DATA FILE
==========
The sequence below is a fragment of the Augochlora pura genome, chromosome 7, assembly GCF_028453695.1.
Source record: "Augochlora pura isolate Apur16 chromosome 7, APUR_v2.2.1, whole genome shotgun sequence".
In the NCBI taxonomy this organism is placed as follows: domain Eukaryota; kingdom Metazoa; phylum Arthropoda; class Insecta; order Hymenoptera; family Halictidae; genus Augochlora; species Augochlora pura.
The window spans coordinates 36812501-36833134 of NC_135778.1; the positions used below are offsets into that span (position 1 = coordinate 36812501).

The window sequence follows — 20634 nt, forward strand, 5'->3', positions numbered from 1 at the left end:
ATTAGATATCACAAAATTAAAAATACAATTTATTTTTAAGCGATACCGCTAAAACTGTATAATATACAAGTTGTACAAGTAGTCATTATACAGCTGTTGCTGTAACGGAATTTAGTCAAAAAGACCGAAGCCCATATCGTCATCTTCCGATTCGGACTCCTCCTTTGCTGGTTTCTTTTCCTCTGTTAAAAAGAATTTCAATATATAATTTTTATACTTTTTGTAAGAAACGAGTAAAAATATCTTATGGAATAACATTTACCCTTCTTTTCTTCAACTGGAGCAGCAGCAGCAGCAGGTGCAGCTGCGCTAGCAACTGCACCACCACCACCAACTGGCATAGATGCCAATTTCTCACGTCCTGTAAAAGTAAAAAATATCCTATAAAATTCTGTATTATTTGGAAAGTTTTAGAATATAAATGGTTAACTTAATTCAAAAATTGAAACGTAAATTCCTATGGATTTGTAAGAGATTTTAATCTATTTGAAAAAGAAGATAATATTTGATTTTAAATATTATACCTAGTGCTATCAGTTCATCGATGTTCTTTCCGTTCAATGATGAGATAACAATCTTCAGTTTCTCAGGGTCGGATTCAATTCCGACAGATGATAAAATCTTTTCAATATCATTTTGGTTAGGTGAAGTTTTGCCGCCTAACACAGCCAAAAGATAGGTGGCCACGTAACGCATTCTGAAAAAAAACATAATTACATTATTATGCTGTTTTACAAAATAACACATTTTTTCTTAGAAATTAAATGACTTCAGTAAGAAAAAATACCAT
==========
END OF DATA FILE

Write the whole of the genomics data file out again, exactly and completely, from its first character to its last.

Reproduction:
The sequence below is a fragment of the Augochlora pura genome, chromosome 7, assembly GCF_028453695.1.
Source record: "Augochlora pura isolate Apur16 chromosome 7, APUR_v2.2.1, whole genome shotgun sequence".
In the NCBI taxonomy this organism is placed as follows: domain Eukaryota; kingdom Metazoa; phylum Arthropoda; class Insecta; order Hymenoptera; family Halictidae; genus Augochlora; species Augochlora pura.
The window spans coordinates 36812501-36833134 of NC_135778.1; the positions used below are offsets into that span (position 1 = coordinate 36812501).

The window sequence follows — 20634 nt, forward strand, 5'->3', positions numbered from 1 at the left end:
ATTAGATATCACAAAATTAAAAATACAATTTATTTTTAAGCGATACCGCTAAAACTGTATAATATACAAGTTGTACAAGTAGTCATTATACAGCTGTTGCTGTAACGGAATTTAGTCAAAAAGACCGAAGCCCATATCGTCATCTTCCGATTCGGACTCCTCCTTTGCTGGTTTCTTTTCCTCTGTTAAAAAGAATTTCAATATATAATTTTTATACTTTTTGTAAGAAACGAGTAAAAATATCTTATGGAATAACATTTACCCTTCTTTTCTTCAACTGGAGCAGCAGCAGCAGCAGGTGCAGCTGCGCTAGCAACTGCACCACCACCACCAACTGGCATAGATGCCAATTTCTCACGTCCTGTAAAAGTAAAAAATATCCTATAAAATTCTGTATTATTTGGAAAGTTTTAGAATATAAATGGTTAACTTAATTCAAAAATTGAAACGTAAATTCCTATGGATTTGTAAGAGATTTTAATCTATTTGAAAAAGAAGATAATATTTGATTTTAAATATTATACCTAGTGCTATCAGTTCATCGATGTTCTTTCCGTTCAATGATGAGATAACAATCTTCAGTTTCTCAGGGTCGGATTCAATTCCGACAGATGATAAAATCTTTTCAATATCATTTTGGTTAGGTGAAGTTTTGCCGCCTAACACAGCCAAAAGATAGGTGGCCACGTAACGCATTCTGAAAAAAAACATAATTACATTATTATGCTGTTTTACAAAATAACACATTTTTTCTTAGAAATTAAATGACTTCAGTAAGAAAAAATACCAT